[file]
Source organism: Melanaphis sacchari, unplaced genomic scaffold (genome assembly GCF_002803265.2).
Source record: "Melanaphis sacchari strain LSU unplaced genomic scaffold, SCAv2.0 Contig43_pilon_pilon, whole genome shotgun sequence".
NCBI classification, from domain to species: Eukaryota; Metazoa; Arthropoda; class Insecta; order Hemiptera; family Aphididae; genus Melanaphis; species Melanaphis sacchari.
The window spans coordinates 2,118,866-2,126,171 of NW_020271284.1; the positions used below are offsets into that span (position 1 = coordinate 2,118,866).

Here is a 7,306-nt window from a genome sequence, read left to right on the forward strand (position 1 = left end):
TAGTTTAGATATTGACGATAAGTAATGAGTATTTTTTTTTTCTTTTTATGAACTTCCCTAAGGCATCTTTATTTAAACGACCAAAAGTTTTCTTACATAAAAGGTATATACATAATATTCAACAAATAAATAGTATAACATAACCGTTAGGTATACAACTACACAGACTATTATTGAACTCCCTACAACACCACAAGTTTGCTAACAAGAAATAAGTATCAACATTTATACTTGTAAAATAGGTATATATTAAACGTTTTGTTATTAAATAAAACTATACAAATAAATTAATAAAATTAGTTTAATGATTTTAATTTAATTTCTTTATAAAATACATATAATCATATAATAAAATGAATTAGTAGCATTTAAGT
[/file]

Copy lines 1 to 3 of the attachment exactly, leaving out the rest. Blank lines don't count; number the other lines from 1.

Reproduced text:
Source organism: Melanaphis sacchari, unplaced genomic scaffold (genome assembly GCF_002803265.2).
Source record: "Melanaphis sacchari strain LSU unplaced genomic scaffold, SCAv2.0 Contig43_pilon_pilon, whole genome shotgun sequence".
NCBI classification, from domain to species: Eukaryota; Metazoa; Arthropoda; class Insecta; order Hemiptera; family Aphididae; genus Melanaphis; species Melanaphis sacchari.